By Frederick W. Spiegel, John D. Shadwick, Lora A. Lindley, Matthew W. Brown
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Additional info for A Beginner’s Guide to Identifying The Protostelids
Echinostelium bisporum FF. Ceratiomyxa hemisphaerica. Scale bar = 100µm ` All the figures on the comparison plate are of sporocarps as they would appear with a 10x objective used for scanning a primary isolation plate. Remember to look for sporocarps on the agar surface surrounding a piece of substrate and fruiting out from the surface of a piece of substrate. With a little practice, one can learn to be fairly efficient at finding protostelids within a few hours and to identify them within a few days to a week.
It is better viewed from the side. Spore: spherical to ellipsoid, deciduous. Prespore Cell (PSP): not shown, circular in outline. Scale bar: 100µm Comments: When this species has been found, it has occurred on rotting wood or fairly substantial primary tissue substrates such as tree fern petioles. It is usually detected by seeing a cluster of sporocarps that radiate outward from a common base. Similar species: At first glance, an individual sporocarp looks similar to one of Protosporangium bisporum (which is not illustrated in this Guide).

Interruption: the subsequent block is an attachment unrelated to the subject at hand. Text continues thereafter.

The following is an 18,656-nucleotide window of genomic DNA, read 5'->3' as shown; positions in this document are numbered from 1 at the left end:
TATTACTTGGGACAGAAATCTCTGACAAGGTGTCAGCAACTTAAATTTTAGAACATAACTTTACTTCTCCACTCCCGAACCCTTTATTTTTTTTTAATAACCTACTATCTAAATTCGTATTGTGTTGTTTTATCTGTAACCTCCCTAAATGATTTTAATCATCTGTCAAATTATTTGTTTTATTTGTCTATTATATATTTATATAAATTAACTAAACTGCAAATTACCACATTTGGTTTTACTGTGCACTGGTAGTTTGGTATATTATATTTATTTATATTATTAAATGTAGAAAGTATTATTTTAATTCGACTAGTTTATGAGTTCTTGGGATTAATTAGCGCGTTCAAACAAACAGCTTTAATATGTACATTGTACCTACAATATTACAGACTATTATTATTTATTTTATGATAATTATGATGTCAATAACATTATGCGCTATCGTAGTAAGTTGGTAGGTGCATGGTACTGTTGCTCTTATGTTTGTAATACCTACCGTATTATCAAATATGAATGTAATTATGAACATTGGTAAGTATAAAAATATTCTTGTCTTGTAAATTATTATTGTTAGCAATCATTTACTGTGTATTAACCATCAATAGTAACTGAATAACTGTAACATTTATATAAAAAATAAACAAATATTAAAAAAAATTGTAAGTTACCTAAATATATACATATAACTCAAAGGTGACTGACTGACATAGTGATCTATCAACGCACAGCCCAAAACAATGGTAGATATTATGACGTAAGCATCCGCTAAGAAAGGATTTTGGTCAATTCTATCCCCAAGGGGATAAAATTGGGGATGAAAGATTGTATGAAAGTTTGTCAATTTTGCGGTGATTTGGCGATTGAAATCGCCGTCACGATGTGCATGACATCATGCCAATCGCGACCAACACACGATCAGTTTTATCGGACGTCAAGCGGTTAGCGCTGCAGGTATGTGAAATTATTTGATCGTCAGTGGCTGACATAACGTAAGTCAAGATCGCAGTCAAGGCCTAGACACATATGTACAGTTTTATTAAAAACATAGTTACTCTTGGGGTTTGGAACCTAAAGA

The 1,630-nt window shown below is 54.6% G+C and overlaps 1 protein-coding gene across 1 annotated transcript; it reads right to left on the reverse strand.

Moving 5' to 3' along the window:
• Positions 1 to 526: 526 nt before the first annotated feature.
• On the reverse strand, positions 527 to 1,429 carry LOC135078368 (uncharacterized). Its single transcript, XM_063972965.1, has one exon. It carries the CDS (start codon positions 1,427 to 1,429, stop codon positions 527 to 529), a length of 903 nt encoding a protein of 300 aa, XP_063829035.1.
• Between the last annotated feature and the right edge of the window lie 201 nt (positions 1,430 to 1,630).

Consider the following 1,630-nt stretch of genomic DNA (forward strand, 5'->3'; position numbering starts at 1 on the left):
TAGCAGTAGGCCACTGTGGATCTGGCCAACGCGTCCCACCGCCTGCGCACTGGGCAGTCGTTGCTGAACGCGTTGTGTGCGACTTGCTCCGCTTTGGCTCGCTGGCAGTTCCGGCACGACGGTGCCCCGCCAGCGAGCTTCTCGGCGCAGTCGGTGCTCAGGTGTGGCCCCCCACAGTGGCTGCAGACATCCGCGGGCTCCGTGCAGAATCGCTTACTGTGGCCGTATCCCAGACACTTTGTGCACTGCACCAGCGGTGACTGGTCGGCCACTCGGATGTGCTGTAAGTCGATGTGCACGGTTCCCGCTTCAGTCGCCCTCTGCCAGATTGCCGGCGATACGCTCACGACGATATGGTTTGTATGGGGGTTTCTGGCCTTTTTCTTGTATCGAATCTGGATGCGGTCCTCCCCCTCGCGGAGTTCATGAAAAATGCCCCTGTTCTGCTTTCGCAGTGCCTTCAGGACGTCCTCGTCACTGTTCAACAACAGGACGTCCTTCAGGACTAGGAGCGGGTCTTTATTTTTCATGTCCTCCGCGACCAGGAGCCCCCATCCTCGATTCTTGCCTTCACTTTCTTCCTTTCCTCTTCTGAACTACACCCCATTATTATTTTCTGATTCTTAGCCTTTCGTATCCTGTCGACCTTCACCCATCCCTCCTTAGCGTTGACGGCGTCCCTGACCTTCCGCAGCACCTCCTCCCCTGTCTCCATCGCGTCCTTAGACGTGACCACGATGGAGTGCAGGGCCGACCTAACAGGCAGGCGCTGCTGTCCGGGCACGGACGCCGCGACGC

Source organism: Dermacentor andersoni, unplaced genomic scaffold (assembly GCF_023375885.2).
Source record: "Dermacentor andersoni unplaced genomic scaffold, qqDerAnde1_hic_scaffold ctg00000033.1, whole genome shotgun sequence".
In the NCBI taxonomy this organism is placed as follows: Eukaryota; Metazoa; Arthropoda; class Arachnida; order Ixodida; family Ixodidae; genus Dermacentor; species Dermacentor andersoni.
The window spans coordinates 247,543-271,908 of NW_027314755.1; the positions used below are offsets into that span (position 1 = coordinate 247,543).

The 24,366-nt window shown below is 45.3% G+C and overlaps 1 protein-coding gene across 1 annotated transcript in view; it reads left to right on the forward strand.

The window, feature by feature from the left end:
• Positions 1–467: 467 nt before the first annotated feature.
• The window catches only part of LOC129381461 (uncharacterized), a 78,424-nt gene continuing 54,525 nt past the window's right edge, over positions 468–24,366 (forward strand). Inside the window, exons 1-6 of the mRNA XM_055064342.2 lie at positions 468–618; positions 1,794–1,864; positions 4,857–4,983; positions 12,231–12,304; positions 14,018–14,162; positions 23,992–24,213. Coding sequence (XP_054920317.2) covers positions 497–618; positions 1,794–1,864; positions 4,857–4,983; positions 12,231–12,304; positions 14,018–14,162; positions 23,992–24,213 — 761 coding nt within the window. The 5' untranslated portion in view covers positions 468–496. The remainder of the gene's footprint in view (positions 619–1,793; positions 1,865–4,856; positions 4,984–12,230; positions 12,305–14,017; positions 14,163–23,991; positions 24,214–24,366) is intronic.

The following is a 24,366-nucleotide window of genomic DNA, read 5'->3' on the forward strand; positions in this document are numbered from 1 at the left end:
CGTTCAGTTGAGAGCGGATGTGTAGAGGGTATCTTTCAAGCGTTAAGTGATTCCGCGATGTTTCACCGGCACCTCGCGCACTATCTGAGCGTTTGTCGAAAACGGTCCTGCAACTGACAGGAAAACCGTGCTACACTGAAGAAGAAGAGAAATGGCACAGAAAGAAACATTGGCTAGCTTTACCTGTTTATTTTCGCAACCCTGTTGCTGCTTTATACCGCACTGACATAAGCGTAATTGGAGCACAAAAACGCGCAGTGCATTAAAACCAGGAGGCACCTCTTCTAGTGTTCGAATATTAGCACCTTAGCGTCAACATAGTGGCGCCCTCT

Spores multiple, stalks short A B C D E Clastostelium recurvatum Olive & Stoianovitch This relatively uncommon protostelid is easy to recognize with its recurved stalk and small sporangium of two spores. It is best seen early in the morning because its spores are usually all dispersed by mid morning. Stalk: bipartite with a short, persistent, apiculate base (arrows in Fig. C) and an inflated, recurved upper portion that bursts to disperse the spores. Stalk bases seen as dark spots from above after spores dispersed (circle in Fig.